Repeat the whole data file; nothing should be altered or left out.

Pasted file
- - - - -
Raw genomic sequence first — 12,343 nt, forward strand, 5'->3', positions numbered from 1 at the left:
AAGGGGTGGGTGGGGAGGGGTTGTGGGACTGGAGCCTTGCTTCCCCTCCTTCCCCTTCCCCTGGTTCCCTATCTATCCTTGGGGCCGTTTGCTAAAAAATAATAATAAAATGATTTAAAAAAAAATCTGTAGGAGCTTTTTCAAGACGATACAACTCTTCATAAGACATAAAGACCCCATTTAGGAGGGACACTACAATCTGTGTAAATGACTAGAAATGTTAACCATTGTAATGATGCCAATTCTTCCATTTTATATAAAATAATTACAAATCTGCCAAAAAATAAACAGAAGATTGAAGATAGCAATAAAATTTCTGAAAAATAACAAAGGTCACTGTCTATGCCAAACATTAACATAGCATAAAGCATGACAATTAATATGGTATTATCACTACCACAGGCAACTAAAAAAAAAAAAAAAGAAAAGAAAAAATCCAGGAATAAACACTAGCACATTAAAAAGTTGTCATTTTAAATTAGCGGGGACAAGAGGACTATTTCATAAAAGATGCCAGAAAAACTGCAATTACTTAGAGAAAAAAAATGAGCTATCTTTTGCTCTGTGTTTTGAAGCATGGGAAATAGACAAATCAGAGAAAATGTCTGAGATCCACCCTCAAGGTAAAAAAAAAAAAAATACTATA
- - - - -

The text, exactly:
Raw genomic sequence first — 12,343 nt, forward strand, 5'->3', positions numbered from 1 at the left:
AAGGGGTGGGTGGGGAGGGGTTGTGGGACTGGAGCCTTGCTTCCCCTCCTTCCCCTTCCCCTGGTTCCCTATCTATCCTTGGGGCCGTTTGCTAAAAAATAATAATAAAATGATTTAAAAAAAAATCTGTAGGAGCTTTTTCAAGACGATACAACTCTTCATAAGACATAAAGACCCCATTTAGGAGGGACACTACAATCTGTGTAAATGACTAGAAATGTTAACCATTGTAATGATGCCAATTCTTCCATTTTATATAAAATAATTACAAATCTGCCAAAAAATAAACAGAAGATTGAAGATAGCAATAAAATTTCTGAAAAATAACAAAGGTCACTGTCTATGCCAAACATTAACATAGCATAAAGCATGACAATTAATATGGTATTATCACTACCACAGGCAACTAAAAAAAAAAAAAAAGAAAAGAAAAAATCCAGGAATAAACACTAGCACATTAAAAAGTTGTCATTTTAAATTAGCGGGGACAAGAGGACTATTTCATAAAAGATGCCAGAAAAACTGCAATTACTTAGAGAAAAAAAATGAGCTATCTTTTGCTCTGTGTTTTGAAGCATGGGAAATAGACAAATCAGAGAAAATGTCTGAGATCCACCCTCAAGGTAAAAAAAAAAAAAATACTATA